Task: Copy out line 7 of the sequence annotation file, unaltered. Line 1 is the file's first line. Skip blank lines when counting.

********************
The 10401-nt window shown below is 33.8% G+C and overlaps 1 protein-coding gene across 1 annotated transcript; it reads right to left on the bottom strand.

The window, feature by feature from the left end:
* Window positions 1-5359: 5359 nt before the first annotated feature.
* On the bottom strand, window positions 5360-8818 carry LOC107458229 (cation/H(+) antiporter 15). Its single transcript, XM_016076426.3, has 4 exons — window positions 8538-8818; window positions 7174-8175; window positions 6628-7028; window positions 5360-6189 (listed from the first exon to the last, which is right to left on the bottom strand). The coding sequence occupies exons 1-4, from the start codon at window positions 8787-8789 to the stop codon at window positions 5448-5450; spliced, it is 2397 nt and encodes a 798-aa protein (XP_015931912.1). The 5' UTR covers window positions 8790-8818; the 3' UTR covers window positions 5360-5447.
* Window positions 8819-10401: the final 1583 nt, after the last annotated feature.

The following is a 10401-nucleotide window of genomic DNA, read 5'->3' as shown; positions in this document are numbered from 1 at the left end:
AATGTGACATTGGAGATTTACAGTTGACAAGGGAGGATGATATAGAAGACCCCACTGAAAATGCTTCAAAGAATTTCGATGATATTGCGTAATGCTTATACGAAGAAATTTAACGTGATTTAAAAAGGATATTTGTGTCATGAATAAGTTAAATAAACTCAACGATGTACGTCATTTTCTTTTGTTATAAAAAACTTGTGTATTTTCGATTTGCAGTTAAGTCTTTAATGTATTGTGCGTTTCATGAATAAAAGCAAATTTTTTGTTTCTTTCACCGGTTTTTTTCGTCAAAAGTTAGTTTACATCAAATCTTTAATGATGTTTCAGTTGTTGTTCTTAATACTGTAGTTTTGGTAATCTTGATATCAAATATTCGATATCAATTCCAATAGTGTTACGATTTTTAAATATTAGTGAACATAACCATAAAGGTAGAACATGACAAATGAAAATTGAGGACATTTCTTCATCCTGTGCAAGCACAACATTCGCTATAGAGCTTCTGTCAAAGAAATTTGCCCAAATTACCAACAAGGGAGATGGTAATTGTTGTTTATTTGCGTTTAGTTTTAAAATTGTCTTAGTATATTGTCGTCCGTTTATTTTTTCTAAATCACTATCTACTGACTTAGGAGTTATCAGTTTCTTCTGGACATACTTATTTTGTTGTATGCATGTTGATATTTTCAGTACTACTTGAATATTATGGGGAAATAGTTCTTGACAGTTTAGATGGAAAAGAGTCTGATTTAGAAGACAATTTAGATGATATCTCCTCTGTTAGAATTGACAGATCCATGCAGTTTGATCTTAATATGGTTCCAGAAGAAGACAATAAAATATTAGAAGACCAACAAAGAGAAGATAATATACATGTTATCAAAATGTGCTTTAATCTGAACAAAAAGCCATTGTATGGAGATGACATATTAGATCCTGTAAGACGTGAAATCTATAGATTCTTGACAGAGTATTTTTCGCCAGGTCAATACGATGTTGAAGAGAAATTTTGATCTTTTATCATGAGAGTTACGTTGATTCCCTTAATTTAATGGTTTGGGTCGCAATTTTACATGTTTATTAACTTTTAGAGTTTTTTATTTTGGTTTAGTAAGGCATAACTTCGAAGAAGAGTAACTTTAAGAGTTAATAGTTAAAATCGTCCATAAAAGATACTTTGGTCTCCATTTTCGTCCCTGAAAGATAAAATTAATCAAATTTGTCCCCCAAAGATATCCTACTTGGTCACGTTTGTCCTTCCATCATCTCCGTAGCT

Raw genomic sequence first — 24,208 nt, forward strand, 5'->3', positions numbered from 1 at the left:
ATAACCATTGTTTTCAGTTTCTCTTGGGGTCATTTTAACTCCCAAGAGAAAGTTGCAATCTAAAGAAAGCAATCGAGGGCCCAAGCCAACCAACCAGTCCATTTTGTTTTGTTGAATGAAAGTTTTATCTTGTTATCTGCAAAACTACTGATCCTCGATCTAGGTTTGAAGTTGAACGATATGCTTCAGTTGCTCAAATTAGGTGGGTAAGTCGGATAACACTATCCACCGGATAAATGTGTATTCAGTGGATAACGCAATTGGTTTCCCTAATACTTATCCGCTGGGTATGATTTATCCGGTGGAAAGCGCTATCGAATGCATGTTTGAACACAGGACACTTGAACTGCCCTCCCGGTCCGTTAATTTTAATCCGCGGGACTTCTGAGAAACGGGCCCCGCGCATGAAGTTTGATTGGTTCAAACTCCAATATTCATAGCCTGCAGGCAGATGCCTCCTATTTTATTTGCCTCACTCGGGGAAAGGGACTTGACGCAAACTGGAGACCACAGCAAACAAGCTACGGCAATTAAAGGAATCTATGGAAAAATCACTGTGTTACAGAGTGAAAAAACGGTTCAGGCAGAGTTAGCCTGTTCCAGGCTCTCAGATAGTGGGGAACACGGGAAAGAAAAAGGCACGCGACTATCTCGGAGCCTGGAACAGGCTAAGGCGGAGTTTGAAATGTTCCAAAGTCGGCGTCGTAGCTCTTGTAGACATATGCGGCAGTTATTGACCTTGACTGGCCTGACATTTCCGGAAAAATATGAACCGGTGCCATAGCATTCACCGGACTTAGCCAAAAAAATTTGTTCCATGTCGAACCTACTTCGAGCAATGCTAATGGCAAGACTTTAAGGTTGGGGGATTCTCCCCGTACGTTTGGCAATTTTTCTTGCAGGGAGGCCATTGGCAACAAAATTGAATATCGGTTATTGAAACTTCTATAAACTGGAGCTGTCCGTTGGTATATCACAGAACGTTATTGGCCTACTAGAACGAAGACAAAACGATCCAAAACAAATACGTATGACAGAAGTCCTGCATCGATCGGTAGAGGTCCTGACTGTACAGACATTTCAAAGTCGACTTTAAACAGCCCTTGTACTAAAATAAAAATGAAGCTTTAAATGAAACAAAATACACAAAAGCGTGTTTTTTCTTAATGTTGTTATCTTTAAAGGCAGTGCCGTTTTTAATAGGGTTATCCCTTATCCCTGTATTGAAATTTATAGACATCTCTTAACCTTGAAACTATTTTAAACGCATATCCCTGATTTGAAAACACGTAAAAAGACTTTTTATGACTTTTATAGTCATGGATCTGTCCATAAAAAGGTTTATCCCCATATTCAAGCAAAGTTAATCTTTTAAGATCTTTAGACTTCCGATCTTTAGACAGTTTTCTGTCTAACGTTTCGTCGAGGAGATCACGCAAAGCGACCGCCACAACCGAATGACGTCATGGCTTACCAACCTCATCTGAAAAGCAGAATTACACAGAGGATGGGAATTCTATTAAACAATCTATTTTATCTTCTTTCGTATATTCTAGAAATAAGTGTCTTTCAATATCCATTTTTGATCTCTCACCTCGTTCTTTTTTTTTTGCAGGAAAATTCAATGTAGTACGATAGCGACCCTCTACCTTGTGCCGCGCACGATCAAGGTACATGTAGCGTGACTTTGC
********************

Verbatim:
AATGTGACATTGGAGATTTACAGTTGACAAGGGAGGATGATATAGAAGACCCCACTGAAAATGCTTCAAAGAATTTCGATGATATTGCGTAATGCTTATACGAAGAAATTTAACGTGATTTAAAAAGGATATTTGTGTCATGAATAAGTTAAATAAACTCAACGATGTACGTCATTTTCTTTTGTTATAAAAAACTTGTGTATTTTCGATTTGCAGTTAAGTCTTTAATGTATTGTGCGTTTCATGAATAAAAGCAAATTTTTTGTTTCTTTCACCGGTTTTTTTCGTCAAAAGTTAGTTTACATCAAATCTTTAATGATGTTTCAGTTGTTGTTCTTAATACTGTAGTTTTGGTAATCTTGATATCAAATATTCGATATCAATTCCAATAGTGTTACGATTTTTAAATATTAGTGAACATAACCATAAAGGTAGAACATGACAAATGAAAATTGAGGACATTTCTTCATCCTGTGCAAGCACAACATTCGCTATAGAGCTTCTGTCAAAGAAATTTGCCCAAATTACCAACAAGGGAGATGGTAATTGTTGTTTATTTGCGTTTAGTTTTAAAATTGTCTTAGTATATTGTCGTCCGTTTATTTTTTCTAAATCACTATCTACTGACTTAGGAGTTATCAGTTTCTTCTGGACATACTTATTTTGTTGTATGCATGTTGATATTTTCAGTACTACTTGAATATTATGGGGAAATAGTTCTTGACAGTTTAGATGGAAAAGAGTCTGATTTAGAAGACAATTTAGATGATATCTCCTCTGTTAGAATTGACAGATCCATGCAGTTTGATCTTAATATGGTTCCAGAAGAAGACAATAAAATATTAGAAGACCAACAAAGAGAAGATAATATACATGTTATCAAAATGTGCTTTAATCTGAACAAAAAGCCATTGTATGGAGATGACATATTAGATCCTGTAAGACGTGAAATCTATAGATTCTTGACAGAGTATTTTTCGCCAGGTCAATACGATGTTGAAGAGAAATTTTGATCTTTTATCATGAGAGTTACGTTGATTCCCTTAATTTAATGGTTTGGGTCGCAATTTTACATGTTTATTAACTTTTAGAGTTTTTTATTTTGGTTTAGTAAGGCATAACTTCGAAGAAGAGTAACTTTAAGAGTTAATAGTTAAAATCGTCCATAAAAGATACTTTGGTCTCCATTTTCGTCCCTGAAAGATAAAATTAATCAAATTTGTCCCCCAAAGATATCCTACTTGGTCACGTTTGTCCTTCCATCATCTCCGTAGCT